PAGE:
Can Education Level Predict Prescription Drug Misuse in Young Adults?

A new study examines the extent to which patterns in prescription drug misuse and substance use disorder symptoms can be predicted by education level

Sadie Cathcart
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In a study recently published in Drug and Alcohol Dependence, Ty Schepisa, Christian Teterb, and Sean Esteban McCabec tackle understudied links between educational attainment and drug use. Specifically, they explore prescription drug use, prescription drug misuse (PDM), and substance use disorder (SUD) symptoms among adolescents and young adults.

The findings indicate that adolescents either not in school, or in school but with poor school adjustment, report the highest rates of prescription use, misuse, and SUD symptoms across enrollment categories. Among young adults (a second, slightly older sample), opioid-PDM rates were highest among those unenrolled in school, specifically those who had not received college diplomas, while full-time college-enrolled young adults and college-graduates demonstrated heightened vulnerability to stimulant-PDM.

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“Lifetime and past-year adolescent and young adult PDM is linked to concerning outcomes, including poorer academic performance, psychopathology, and risky behavior,” the researchers write. “Nonetheless, the PDM literature in these groups is limited by the near-exclusive use of school- or college-based samples. When investigated by dichotomous school enrollment, past-year PDM prevalence rates differ in adolescents and young adults. Despite these findings, no research has followed to investigate whether more fine-grained educational differences affect PDM (e.g., level of educational attainment in young adults not in college).”

Recent years have seen an increasing trend in PDM in the United States impacting individuals across demographic subgroups. Adolescents (ages 12-17) and young adults (ages 18-25) engage in disproportionately high rates of PDM with opioids, stimulants, and sedatives/tranquilizers compared to other age groups. Consequences include psychosocial distress, educational/professional difficulty, increased need for medical attention, medical emergencies, and sometimes death.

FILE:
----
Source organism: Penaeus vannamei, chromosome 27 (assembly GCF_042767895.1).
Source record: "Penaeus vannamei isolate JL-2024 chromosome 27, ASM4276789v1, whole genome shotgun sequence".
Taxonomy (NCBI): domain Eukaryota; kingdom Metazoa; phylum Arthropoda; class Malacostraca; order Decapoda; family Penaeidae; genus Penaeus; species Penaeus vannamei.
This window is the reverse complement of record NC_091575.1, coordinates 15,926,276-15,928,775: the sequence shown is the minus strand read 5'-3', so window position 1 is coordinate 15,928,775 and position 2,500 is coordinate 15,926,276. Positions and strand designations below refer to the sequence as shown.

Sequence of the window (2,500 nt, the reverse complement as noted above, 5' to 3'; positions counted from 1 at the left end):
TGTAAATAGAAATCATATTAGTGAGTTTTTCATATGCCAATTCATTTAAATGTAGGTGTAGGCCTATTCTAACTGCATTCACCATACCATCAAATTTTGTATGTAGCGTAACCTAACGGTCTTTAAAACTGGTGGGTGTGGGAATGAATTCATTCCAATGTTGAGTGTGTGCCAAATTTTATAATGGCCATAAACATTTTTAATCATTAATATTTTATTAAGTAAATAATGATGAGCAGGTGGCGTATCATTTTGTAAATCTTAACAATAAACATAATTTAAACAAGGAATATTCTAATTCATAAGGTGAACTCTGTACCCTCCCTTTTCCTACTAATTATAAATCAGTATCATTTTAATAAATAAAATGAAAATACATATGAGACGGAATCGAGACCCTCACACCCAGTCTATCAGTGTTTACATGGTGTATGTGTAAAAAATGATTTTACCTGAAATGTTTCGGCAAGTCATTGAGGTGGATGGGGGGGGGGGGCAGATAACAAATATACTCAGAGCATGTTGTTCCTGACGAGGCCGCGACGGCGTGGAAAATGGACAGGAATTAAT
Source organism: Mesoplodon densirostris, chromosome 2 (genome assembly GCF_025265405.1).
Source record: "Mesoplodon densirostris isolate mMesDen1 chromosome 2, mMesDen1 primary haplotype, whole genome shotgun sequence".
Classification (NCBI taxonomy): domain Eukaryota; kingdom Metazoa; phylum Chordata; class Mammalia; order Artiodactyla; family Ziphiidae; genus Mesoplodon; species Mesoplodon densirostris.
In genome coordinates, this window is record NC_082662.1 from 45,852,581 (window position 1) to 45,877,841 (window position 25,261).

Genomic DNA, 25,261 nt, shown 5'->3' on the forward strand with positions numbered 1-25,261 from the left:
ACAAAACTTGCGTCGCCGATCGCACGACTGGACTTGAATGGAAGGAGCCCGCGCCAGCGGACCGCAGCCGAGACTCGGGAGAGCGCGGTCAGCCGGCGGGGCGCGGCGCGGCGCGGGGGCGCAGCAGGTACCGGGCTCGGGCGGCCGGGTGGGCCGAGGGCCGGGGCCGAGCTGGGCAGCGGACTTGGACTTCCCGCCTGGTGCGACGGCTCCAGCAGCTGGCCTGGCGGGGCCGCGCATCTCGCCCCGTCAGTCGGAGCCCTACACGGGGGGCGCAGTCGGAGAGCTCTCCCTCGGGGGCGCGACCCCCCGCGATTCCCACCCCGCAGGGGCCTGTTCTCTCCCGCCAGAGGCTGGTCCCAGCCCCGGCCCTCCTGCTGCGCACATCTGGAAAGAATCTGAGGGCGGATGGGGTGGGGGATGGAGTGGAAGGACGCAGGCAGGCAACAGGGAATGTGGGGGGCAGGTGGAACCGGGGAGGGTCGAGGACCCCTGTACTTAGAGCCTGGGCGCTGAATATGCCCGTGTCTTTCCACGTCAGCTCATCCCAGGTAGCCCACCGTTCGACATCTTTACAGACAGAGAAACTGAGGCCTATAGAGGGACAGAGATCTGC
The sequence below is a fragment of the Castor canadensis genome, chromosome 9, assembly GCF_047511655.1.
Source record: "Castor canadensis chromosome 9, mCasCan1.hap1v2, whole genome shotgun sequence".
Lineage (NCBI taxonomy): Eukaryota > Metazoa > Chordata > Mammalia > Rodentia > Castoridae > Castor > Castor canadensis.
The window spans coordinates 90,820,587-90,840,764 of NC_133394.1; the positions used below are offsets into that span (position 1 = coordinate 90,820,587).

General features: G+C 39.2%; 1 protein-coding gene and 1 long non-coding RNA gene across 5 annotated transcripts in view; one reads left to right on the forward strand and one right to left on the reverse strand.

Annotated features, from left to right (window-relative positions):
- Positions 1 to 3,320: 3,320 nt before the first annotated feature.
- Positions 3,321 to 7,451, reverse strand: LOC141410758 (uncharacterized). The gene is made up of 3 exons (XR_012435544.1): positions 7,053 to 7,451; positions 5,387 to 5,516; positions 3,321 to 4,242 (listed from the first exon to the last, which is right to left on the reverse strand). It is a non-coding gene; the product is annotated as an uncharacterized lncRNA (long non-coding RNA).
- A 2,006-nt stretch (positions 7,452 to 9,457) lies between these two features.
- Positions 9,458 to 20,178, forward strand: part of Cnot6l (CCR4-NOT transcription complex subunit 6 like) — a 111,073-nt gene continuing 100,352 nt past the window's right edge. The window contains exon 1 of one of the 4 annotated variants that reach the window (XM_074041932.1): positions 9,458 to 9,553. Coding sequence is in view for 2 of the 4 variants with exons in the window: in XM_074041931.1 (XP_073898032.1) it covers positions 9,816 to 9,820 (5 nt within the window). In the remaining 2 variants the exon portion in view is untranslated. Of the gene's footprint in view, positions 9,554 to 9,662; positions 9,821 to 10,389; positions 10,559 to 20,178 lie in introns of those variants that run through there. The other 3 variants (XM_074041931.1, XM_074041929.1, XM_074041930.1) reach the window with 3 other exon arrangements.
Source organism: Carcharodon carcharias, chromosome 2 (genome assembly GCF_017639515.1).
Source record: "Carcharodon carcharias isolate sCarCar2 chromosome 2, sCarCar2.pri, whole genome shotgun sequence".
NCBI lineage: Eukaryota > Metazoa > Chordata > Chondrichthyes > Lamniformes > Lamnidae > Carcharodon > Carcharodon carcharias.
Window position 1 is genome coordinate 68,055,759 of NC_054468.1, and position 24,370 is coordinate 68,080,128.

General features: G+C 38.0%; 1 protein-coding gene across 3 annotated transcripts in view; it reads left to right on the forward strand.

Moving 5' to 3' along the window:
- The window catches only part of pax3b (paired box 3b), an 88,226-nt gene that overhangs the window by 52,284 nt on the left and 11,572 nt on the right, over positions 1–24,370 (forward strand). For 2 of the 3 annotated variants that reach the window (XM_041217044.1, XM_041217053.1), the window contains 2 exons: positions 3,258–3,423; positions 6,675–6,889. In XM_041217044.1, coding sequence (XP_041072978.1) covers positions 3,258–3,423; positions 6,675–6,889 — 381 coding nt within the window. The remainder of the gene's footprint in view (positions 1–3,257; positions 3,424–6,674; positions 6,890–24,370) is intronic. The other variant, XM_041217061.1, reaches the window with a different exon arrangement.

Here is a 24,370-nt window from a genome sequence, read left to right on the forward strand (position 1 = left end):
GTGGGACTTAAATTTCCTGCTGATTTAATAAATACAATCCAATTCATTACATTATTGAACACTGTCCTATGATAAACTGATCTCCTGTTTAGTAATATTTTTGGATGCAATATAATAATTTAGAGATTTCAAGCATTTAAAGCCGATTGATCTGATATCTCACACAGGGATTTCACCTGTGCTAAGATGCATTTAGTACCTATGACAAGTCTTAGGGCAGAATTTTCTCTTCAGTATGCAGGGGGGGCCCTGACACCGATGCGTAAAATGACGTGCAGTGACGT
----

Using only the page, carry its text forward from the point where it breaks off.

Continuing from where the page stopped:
The consequences of PDM can be devastating. While the opioid crisis, in particular, has received substantial national attention, prescriptions for antianxiety, antidepressant, stimulant, and other pain relief and psychopharmacological medications have been on the rise in recent years. Increased patterns in prescription have occurred alongside associated side effects (known or unknown) and opportunities for addiction.

According to one estimate, approximately half of opioid prescriptions are given to individuals with a mood disorder diagnosis. Prescriptions can pose risks both to patients, as well as those living with and around them. Potential for misuse and addiction should not be confused as a function of a demographic stratum, but awareness of unusually high vulnerabilities within specific groups could improve prevention and support efforts.

This study examines people’s level of education about PDM type (either medical misuse, use in a way that a prescriber did not intend, nonmedical misuse, use without a prescription, or mixed misuse, a combination of prescribed and unprescribed use) and the number of SUD symptoms. The researcher’s treatment of this topic represents the first in which layers of PDM in adolescents and young adults have been dissected and compared to particular dimensions of educational attainment beyond dichotomous enrollment patterns (i.e., in or out of school).